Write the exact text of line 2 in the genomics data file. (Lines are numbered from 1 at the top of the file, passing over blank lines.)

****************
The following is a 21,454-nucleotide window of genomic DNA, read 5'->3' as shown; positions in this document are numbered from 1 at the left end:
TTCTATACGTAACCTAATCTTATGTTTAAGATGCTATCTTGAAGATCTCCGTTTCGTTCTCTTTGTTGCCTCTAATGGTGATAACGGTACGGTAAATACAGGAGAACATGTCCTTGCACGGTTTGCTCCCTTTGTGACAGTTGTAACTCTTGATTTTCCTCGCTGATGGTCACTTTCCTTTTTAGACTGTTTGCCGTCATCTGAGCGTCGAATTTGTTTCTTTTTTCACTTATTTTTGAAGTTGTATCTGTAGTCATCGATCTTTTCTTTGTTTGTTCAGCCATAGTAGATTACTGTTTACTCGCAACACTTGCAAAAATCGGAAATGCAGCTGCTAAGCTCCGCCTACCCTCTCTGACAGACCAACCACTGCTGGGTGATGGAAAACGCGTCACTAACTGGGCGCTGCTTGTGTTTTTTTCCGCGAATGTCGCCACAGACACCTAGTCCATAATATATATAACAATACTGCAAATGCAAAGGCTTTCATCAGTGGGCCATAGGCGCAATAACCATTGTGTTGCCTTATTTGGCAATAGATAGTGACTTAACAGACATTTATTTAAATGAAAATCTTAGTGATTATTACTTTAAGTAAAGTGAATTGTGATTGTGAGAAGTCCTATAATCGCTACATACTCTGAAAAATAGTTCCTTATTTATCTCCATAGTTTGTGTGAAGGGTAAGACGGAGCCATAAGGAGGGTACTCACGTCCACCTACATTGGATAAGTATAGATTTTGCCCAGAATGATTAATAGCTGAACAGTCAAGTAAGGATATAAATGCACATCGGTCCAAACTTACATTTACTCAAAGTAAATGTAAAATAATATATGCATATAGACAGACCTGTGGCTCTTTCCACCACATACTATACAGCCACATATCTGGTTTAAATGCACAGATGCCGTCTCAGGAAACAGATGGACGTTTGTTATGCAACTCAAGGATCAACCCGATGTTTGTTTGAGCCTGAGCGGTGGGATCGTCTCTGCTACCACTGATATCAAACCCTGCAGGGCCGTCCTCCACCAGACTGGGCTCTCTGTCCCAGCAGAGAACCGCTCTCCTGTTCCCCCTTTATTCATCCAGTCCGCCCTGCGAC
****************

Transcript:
TTCTATACGTAACCTAATCTTATGTTTAAGATGCTATCTTGAAGATCTCCGTTTCGTTCTCTTTGTTGCCTCTAATGGTGATAACGGTACGGTAAATACAGGAGAACATGTCCTTGCACGGTTTGCTCCCTTTGTGACAGTTGTAACTCTTGATTTTCCTCGCTGATGGTCACTTTCCTTTTTAGACTGTTTGCCGTCATCTGAGCGTCGAATTTGTTTCTTTTTTCACTTATTTTTGAAGTTGTATCTGTAGTCATCGATCTTTTCTTTGTTTGTTCAGCCATAGTAGATTACTGTTTACTCGCAACACTTGCAAAAATCGGAAATGCAGCTGCTAAGCTCCGCCTACCCTCTCTGACAGACCAACCACTGCTGGGTGATGGAAAACGCGTCACTAACTGGGCGCTGCTTGTGTTTTTTTCCGCGAATGTCGCCACAGACACCTAGTCCATAATATATATAACAATACTGCAAATGCAAAGGCTTTCATCAGTGGGCCATAGGCGCAATAACCATTGTGTTGCCTTATTTGGCAATAGATAGTGACTTAACAGACATTTATTTAAATGAAAATCTTAGTGATTATTACTTTAAGTAAAGTGAATTGTGATTGTGAGAAGTCCTATAATCGCTACATACTCTGAAAAATAGTTCCTTATTTATCTCCATAGTTTGTGTGAAGGGTAAGACGGAGCCATAAGGAGGGTACTCACGTCCACCTACATTGGATAAGTATAGATTTTGCCCAGAATGATTAATAGCTGAACAGTCAAGTAAGGATATAAATGCACATCGGTCCAAACTTACATTTACTCAAAGTAAATGTAAAATAATATATGCATATAGACAGACCTGTGGCTCTTTCCACCACATACTATACAGCCACATATCTGGTTTAAATGCACAGATGCCGTCTCAGGAAACAGATGGACGTTTGTTATGCAACTCAAGGATCAACCCGATGTTTGTTTGAGCCTGAGCGGTGGGATCGTCTCTGCTACCACTGATATCAAACCCTGCAGGGCCGTCCTCCACCAGACTGGGCTCTCTGTCCCAGCAGAGAACCGCTCTCCTGTTCCCCCTTTATTCATCCAGTCCGCCCTGCGAC